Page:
Bruce Ayres, Getty Images  // Bruce Ayres, Getty Images  (Bruce Ayres, Getty Images )

1. How much crap I eat when she’s not around

The other afternoon I left the kids with Karel and went to the bar to write. (It’s quieter there than at my house—amazing, I know). This bar is famous for serving a sandwich that’s complete with salami, steak, fried onions, cheese, and “special sauce.” It was such a rare treat not to have to put the kids to bed that I cut loose and consumed three in a row. That’s three, in three hours, along with three pints of Guinness. When I got home and Karel asked me if I’d eaten, I just said, “Yes,” as I staggered to the couch. Had I been more specific with my semi-vegetarian wife, I would’ve caught hell. I’m a generally healthy person, so three sandwiches didn’t kill me, and not knowing about them didn’t kill Karel. In fact, telling her might have backfired on Karel because when people tell me what’s in my best interest, I tend to do the exact opposite. If she’d given me grief about those three sandwiches, I might have gone back for a fourth.

2. My complete computer history

Self-gratification. All men do it, and now, thanks to the Internet, all men have an endless supply of visual aids. I’m not talking about an Internet porn addiction here—. I’m just a regular guy who watches a normal amount of the stuff. Most wives don’t want to know about this, and that’s fine with me. Especially when my, uh, hobby causes technical problems. I see no reason to tell Karel that it was probably a visit to naughtynurses.com that crashed the computer. The guys at the Genius bar will figure it out, and that will be all the embarrassment I need.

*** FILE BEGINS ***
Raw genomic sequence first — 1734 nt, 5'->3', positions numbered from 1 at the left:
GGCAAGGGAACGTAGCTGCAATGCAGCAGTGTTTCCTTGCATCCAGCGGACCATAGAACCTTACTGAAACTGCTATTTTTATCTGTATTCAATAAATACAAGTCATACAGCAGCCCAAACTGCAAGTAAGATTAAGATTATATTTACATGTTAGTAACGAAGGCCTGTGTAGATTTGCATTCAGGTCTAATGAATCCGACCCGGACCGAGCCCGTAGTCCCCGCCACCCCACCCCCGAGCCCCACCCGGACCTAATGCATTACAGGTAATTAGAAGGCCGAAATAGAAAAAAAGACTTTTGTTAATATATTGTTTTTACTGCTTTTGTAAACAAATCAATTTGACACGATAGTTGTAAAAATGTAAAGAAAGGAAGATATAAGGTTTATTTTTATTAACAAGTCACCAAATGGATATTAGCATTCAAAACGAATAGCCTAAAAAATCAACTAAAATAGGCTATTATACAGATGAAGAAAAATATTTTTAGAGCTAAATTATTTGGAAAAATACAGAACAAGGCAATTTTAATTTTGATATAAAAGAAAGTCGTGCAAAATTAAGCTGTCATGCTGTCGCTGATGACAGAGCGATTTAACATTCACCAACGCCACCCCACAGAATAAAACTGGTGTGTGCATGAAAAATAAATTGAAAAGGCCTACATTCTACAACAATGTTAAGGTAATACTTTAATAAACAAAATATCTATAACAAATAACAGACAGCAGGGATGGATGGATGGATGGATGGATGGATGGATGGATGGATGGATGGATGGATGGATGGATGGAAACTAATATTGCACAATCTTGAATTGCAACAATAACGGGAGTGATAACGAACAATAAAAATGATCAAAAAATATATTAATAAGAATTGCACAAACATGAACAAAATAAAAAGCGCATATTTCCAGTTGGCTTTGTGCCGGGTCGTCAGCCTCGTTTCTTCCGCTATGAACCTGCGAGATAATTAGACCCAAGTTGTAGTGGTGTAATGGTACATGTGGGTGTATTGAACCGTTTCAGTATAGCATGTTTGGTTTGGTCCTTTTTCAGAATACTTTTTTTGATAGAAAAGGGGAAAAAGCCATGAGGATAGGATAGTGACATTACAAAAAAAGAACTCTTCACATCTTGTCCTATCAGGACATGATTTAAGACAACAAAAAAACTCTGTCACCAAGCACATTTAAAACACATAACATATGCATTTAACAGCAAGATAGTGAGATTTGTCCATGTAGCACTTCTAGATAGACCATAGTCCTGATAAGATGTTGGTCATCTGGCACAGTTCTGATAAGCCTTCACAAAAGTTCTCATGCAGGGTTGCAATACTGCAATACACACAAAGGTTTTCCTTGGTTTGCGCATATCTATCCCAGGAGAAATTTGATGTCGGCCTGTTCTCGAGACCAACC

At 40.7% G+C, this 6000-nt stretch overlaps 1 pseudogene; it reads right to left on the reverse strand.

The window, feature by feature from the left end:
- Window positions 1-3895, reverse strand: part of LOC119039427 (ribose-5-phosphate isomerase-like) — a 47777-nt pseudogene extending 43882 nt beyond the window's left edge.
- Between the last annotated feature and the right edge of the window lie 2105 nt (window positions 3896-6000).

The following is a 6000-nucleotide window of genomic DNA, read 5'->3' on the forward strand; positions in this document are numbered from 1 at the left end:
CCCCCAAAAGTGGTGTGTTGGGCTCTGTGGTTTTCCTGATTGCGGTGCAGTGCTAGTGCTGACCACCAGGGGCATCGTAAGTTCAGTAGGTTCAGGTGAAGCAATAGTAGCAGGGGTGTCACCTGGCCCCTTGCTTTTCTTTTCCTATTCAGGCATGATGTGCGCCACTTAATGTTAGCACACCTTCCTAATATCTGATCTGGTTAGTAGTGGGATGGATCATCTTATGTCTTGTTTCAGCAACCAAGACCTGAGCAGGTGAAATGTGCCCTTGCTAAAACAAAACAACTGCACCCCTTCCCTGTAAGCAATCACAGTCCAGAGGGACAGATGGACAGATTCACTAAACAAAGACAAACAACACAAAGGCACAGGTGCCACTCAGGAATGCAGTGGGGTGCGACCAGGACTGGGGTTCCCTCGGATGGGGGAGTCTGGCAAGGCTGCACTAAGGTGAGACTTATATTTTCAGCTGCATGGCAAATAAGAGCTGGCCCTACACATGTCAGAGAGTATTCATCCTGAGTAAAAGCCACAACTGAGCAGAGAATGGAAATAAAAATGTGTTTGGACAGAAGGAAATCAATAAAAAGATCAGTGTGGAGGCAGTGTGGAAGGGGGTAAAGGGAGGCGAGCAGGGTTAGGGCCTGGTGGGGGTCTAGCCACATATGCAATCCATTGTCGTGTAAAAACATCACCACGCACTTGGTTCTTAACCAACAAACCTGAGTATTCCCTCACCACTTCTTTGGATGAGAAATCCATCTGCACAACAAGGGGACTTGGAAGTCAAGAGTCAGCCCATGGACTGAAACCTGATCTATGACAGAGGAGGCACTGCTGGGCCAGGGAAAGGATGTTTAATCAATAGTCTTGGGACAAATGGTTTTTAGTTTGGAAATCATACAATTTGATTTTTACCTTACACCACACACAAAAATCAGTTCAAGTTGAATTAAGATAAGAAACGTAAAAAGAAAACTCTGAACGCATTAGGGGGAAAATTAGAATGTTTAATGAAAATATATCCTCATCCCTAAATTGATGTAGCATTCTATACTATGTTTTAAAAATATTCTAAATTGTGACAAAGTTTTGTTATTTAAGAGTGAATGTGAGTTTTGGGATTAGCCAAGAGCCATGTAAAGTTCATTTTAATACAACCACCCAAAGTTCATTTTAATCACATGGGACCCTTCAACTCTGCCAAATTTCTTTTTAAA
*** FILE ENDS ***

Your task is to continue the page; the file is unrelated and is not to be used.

3. That I can’t deal with being outearned

Back when Karel was bartending and I was working at after-school programs and doing security at bars, our incomes were pretty even. Then she got a salaried job, and I had an hourly paycheck, which soon dwindled to no paycheck. On the outside, I’m cool about staying home with the kids and making less than my wife, but deep down, it drives me nuts. It feels totally emasculating.

4. About the occasional tingling in my arm

Unless I can see bone or can’t staunch the bleeding, I’m not going to the doctor for anything other than a checkup, so Karel doesn’t need to know about my arm tingling, the semi-regular searing pain in my lower back, or the time I nearly passed out at the end of a four-mile run. Sometimes these things keep me awake at night, but they usually go away. Again, I’m a pretty healthy guy (see, I run), but like most middle-aged men I’ve become acutely aware of my mortality, and it would be cruel to subject my wife to my existential angst. I also fear that sharing my concerns with Karel would be akin to telling a doctor. Suddenly they’d be real, and there could be something, or several things really wrong. Ignorance is bliss for everyone involved.

5. The details of my night out with the guys

I don’t go out much. Neither do most guys I know who have kids. So when I do manage to wrangle a group of friends, all bets are off. I’m staying until the bar throws me out, and I’m buying drinks. It’s a release—a few hours to pretend I’m a teenager again. Will I regret it when the kids get me up at 5:30 the next morning? Sure. Will I regret it when I realize I blew my half of the weekly budget and I’ll be eating buttered noodles for lunch all week? Sure. But it’s totally worth it. As long as Karel isn’t eating noodles and I’m pulling my weight as a dad the next day, it’s none of her business.

6. That I flirt with other women

I occasionally banter with other women. Karel is beautiful, and I imagine she sometimes finds herself in the same situation, which is great, because I firmly believe in the sexiness of a little outside validation. But I don’t want her to tell me about the guy she had a drink with on the plane—I just want her to jump me when she gets home. I believe we both need our own stories or we’d lose interest in each other pretty fast. Having private thoughts, fears, and guilty pleasures keeps me sharp and interesting and makes me feel that I still might be able to surprise Karel one day, and that I might also surprise myself.